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In Search of Human NatureThe Decline and Revival of Darwinism in American Social Thought$
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Carl N. Degler

Print publication date: 1993

Print ISBN-13: 9780195077070

Published to Oxford Scholarship Online: October 2011

DOI: 10.1093/acprof:oso/9780195077070.001.0001

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Beyond the Darwinian Imperative: Instinct, Eugenics, and Intelligence

Beyond the Darwinian Imperative: Instinct, Eugenics, and Intelligence

(p.32) 2 Beyond the Darwinian Imperative: Instinct, Eugenics, and Intelligence
In Search of Human Nature

Carl N. Degler

Oxford University Press

This chapter examines the shift in the study of human nature towards the issues of instinction, eugenics, and intelligence during the late 19th and early 20th centuries. Those who studied instincts came up with various ideas, including that instinct was a faculty for acting in such a way so as to produce certain ends without previous knowledge of the performance, and that human behaviour was strongly influenced by innate forces such as the economic instinct, instinctive religion, and instinctive morality. In contrast to social Darwinism, eugenics sought to improve society through the application of the latest scientific knowledge. Some of those who specialized in this field included Edward A. Ross and Frank Hankins.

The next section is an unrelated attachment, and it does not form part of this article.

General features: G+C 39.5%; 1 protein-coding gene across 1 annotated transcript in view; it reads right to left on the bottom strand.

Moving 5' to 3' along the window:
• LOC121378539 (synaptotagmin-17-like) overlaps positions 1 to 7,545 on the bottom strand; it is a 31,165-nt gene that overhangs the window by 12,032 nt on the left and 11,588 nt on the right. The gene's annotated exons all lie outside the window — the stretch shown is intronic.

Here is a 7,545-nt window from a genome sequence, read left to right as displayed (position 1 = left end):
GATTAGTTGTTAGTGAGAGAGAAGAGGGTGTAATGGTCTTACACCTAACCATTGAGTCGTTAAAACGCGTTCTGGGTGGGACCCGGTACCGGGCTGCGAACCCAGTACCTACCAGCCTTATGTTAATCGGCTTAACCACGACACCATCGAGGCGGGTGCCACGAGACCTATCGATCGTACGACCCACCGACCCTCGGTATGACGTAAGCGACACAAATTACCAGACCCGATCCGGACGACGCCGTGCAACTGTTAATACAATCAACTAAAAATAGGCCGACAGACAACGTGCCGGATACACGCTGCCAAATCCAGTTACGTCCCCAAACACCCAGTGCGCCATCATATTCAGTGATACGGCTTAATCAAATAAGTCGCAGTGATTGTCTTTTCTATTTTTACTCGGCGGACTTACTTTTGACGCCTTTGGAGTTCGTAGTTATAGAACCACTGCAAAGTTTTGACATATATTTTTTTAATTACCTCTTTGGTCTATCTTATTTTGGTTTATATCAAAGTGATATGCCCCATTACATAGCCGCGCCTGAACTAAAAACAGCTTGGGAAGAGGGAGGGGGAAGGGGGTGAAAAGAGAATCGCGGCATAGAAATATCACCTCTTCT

Keywords:   human nature, instinct, eugenics, intelligence, William James, Edward A. Ross, Frank Hankins

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